Read Ham on Rye by Charles Bukowski Free Online
Book Title: Ham on Rye|
The author of the book: Charles Bukowski
Format files: PDF
The size of the: 313 KB
Edition: Canongate Books
Date of issue: January 1st 2008
ISBN 13: 9781841951638
Read full description of the books Ham on Rye:
I was sixteen, tan, blonde and good looking, catching waves on my yellow surfboard along with all the other surfers, handsome guys and beautiful gals, each and every day that summer. Little did I know this mini-heaven would quickly end and hell would begin in September. Why? My smooth-skinned tan face turned into an acne-filled mess. I suffered pimple by pimple for three years straight; many fat red pimples popping up every day. Oh, yeah, on my forehead, temples, cheeks, jaw, chin and nose. Unlike Charles Bukowski, my father never beat me as a kid but this was one thing I did have in common with Bukowski – being a teenager with a wicked case of acne. You can read all about his in this novel, Ham and Rye. Bukowski said, “The gods have really put a good shield over me man. I’ve been toughened up at the right time and the right place." Maybe this was part of my own toughening up, those three teenage years of enduring the red face fire of acne.
Anyway, this is one of my connections with Bukowski, the king of the hill when it comes to American raw-boned, hard-boiled, tough-guy writers. And this novel of his years as a kid and teenager growing up in a house where he was continually beaten with a leather strap and receiving a torrent of emotional abuses, particularly at the hands of his callous, obsessive father, sets the stage for his alcoholic, hardscrabble adulthood, an adulthood where, other than drinking, his sole refuge from childhood memories of cruelty and his ongoing life on the down-and-out edge was sitting at his typewriter composing poetry and fiction.
Ham on Rye. Every single sentence of this book is clear, vivid, sharp and direct, as if the words were bullets shot from a 22 caliber rifle. Here are just a few rounds: ““Words weren’t dull, words were things that could make your mind hum. If you read them and let yourself feel the magic, you could live without pain, with hope, no matter what happened to you.” Again, “I didn't like anybody in that school. I think they knew that. I think that's why they disliked me. I didn't like the way they walked or looked or talked, but I didn't like my mother or father either. I still had the feeling of being surrounded by white empty space. There was always a slight nausea in my stomach.” And, again. “The best thing about the bedroom was the bed. I liked to stay in bed for hours, even during the day with covers pulled up to my chin. It was good in there, nothing ever occurred in there, no people, nothing.”
Ham on Rye. There are funny, belly-laughing scenes and scenes that will make you shudder, scenes that are tender and scenes filled with pain, but through it all, you will stick with Hank Chinaski aka Charles Bukowski, the ultimate tough-guy with the heart of a poet.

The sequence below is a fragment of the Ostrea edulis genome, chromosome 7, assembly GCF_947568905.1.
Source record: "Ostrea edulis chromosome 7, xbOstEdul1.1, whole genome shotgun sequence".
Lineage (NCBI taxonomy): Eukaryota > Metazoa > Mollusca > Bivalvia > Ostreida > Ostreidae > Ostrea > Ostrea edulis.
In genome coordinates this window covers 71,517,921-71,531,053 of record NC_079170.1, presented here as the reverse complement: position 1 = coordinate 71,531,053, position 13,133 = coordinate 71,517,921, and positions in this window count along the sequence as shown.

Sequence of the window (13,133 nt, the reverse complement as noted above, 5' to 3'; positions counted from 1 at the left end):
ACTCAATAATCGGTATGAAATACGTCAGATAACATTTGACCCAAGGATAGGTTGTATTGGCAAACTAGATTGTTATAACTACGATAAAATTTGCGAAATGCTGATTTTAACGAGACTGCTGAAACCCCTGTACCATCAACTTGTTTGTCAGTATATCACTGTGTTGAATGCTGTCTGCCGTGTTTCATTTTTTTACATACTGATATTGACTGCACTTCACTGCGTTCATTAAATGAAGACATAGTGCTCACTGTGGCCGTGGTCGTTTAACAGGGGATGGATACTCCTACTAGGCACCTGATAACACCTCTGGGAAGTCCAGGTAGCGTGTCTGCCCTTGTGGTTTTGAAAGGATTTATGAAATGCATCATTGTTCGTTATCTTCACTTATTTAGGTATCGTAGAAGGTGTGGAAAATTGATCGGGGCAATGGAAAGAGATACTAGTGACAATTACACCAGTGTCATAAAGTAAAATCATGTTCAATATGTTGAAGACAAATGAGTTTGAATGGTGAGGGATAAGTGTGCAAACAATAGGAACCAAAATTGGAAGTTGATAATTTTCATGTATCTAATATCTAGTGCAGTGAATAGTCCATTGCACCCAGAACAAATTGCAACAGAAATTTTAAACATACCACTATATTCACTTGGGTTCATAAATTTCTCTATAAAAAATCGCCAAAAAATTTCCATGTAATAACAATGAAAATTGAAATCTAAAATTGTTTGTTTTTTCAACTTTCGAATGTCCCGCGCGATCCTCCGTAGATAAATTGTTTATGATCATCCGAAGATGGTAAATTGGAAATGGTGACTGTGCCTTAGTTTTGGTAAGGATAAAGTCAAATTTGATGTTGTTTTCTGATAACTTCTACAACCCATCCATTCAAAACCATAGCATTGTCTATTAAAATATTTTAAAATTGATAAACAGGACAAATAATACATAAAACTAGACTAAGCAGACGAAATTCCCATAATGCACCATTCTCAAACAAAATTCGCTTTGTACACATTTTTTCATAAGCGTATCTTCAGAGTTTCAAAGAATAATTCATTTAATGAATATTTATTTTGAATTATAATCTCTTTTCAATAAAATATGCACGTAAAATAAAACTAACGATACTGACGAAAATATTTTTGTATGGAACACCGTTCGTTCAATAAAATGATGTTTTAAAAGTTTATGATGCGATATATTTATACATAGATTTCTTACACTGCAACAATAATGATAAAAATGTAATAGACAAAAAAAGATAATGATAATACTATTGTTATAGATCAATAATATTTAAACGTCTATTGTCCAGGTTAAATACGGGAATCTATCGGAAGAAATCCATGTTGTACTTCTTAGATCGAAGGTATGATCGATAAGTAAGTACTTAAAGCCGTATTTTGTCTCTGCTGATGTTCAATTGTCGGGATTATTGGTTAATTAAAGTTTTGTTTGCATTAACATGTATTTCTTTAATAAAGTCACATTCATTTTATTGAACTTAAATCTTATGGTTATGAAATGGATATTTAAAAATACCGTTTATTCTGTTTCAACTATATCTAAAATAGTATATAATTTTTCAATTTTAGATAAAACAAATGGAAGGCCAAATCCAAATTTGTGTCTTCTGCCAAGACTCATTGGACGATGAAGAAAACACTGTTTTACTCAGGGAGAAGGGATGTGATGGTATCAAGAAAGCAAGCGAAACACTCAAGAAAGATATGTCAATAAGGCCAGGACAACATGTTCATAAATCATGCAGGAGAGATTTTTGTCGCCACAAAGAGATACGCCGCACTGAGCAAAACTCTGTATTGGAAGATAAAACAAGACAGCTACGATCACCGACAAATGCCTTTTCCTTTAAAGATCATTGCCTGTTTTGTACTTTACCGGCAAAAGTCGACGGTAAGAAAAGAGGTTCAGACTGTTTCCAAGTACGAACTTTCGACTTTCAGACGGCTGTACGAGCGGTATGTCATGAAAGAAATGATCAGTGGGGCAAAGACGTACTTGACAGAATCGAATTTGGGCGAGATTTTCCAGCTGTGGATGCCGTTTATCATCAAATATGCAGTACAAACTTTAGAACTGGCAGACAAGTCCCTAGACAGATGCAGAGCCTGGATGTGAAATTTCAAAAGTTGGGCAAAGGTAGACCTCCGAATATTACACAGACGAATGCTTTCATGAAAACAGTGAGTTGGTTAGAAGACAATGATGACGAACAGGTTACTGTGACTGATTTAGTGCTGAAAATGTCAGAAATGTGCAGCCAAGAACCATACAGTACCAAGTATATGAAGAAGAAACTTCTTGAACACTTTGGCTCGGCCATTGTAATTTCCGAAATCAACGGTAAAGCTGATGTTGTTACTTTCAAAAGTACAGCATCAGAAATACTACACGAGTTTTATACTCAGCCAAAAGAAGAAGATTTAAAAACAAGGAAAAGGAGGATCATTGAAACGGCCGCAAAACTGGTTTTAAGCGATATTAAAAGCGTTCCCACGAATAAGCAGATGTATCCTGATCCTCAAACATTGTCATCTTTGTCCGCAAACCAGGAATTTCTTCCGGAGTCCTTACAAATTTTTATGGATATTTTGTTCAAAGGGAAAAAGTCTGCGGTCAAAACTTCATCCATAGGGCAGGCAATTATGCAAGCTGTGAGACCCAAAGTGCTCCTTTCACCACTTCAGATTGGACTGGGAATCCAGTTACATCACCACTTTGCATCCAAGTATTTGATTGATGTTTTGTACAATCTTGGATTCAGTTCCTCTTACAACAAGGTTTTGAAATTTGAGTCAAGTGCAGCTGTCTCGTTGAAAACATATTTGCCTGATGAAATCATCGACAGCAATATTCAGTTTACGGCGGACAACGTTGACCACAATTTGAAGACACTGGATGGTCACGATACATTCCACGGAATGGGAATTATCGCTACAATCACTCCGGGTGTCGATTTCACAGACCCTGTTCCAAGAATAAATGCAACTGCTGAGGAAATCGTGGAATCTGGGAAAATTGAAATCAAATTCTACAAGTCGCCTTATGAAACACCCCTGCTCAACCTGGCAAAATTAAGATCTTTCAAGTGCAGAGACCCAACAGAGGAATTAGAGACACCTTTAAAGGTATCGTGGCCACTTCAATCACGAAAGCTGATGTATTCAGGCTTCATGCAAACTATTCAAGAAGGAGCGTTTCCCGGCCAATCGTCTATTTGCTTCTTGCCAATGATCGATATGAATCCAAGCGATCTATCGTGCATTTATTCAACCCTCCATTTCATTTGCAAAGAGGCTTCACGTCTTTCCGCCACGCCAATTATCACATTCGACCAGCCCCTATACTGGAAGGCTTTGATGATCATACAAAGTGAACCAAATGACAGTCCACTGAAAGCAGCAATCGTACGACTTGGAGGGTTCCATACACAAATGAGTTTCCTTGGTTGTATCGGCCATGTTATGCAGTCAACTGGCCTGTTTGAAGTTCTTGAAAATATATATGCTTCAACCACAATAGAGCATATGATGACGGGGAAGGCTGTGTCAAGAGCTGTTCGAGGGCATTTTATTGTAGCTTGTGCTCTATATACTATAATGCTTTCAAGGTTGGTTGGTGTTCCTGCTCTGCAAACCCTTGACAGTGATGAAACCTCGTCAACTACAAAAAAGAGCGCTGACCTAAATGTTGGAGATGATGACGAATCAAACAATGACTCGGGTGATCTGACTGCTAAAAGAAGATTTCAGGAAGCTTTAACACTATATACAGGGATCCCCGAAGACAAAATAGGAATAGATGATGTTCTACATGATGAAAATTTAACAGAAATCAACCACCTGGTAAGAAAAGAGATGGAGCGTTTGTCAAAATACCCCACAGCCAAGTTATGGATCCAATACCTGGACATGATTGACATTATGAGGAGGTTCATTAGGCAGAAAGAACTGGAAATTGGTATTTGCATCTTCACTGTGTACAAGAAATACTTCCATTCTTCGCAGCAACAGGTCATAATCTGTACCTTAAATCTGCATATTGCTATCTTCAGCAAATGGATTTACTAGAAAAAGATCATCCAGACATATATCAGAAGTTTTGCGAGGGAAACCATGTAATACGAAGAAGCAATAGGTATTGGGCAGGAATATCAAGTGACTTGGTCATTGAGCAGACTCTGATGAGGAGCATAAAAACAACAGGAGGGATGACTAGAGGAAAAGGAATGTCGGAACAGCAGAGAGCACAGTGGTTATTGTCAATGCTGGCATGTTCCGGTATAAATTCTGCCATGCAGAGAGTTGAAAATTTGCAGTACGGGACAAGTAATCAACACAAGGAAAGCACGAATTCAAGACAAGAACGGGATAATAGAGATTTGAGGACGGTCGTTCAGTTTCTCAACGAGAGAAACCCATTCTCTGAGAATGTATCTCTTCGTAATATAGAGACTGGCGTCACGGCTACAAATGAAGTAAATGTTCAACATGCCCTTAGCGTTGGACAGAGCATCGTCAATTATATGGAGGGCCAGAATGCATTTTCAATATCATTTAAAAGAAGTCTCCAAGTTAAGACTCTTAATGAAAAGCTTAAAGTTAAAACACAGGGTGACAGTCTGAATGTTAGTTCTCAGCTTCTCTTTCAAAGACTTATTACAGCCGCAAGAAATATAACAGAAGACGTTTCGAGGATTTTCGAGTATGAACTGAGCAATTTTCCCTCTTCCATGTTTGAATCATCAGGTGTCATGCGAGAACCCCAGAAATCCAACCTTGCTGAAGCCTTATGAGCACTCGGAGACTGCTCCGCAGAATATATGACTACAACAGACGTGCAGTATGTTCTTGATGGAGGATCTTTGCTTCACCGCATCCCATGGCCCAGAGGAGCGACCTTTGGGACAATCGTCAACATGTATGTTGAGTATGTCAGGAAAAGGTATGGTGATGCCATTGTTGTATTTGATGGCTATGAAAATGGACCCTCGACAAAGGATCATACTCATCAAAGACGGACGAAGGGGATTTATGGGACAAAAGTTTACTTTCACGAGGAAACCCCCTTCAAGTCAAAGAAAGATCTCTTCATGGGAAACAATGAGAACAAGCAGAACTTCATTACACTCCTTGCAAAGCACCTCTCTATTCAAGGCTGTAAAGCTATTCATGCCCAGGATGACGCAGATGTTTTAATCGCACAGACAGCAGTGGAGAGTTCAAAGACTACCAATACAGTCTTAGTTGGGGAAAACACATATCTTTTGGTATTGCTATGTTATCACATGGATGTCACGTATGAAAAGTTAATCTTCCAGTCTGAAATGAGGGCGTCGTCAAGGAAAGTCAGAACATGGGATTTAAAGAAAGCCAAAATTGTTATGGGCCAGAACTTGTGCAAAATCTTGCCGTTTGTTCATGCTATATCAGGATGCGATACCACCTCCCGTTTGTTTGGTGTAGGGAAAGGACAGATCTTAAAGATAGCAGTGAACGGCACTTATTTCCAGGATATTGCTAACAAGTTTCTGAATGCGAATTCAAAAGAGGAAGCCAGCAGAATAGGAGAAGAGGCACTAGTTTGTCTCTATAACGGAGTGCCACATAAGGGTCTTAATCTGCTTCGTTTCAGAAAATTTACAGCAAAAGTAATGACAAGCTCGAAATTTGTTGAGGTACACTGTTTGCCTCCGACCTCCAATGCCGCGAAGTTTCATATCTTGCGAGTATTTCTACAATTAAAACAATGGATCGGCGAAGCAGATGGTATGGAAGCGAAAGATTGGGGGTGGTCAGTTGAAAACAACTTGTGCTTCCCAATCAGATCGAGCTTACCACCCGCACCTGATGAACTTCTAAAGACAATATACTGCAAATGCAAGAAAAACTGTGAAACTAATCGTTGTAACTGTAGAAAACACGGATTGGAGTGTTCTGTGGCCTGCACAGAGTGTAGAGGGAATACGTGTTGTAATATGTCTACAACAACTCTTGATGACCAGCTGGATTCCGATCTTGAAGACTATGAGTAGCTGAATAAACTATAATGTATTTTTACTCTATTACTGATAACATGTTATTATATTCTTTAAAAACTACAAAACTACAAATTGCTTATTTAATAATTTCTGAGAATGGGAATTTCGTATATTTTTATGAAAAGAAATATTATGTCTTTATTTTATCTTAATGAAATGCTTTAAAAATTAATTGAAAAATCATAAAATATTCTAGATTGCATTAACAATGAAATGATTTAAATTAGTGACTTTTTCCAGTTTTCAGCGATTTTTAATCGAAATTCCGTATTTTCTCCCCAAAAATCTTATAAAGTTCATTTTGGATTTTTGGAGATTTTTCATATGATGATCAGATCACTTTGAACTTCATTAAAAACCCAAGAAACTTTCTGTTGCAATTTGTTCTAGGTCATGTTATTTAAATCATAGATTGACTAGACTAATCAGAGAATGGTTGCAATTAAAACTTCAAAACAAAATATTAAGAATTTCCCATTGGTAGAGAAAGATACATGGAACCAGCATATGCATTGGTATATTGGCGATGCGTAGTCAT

Read information about the authorHenry Charles Bukowski (born as Heinrich Karl Bukowski) was a German-born American poet, novelist and short story writer. His writing was influenced by the social, cultural and economic ambience of his home city of Los Angeles.It is marked by an emphasis on the ordinary lives of poor Americans, the act of writing, alcohol, relationships with women and the drudgery of work. Bukowski wrote thousands of poems, hundreds of short stories and six novels, eventually publishing over sixty books
Charles Bukowski was the only child of an American soldier and a German mother. At the age of three, he came with his family to the United States and grew up in Los Angeles. He attended Los Angeles City College from 1939 to 1941, then left school and moved to New York City to become a writer. His lack of publishing success at this time caused him to give up writing in 1946 and spurred a ten-year stint of heavy drinking. After he developed a bleeding ulcer, he decided to take up writing again. He worked a wide range of jobs to support his writing, including dishwasher, truck driver and loader, mail carrier, guard, gas station attendant, stock boy, warehouse worker, shipping clerk, post office clerk, parking lot attendant, Red Cross orderly, and elevator operator. He also worked in a dog biscuit factory, a slaughterhouse, a cake and cookie factory, and he hung posters in New York City subways.
Bukowski published his first story when he was twenty-four and began writing poetry at the age of thirty-five. His first book of poetry was published in 1959; he went on to publish more than forty-five books of poetry and prose, including Pulp (1994), Screams from the Balcony (1993), and The Last Night of the Earth Poems (1992).
He died of leukemia in San Pedro on March 9, 1994.
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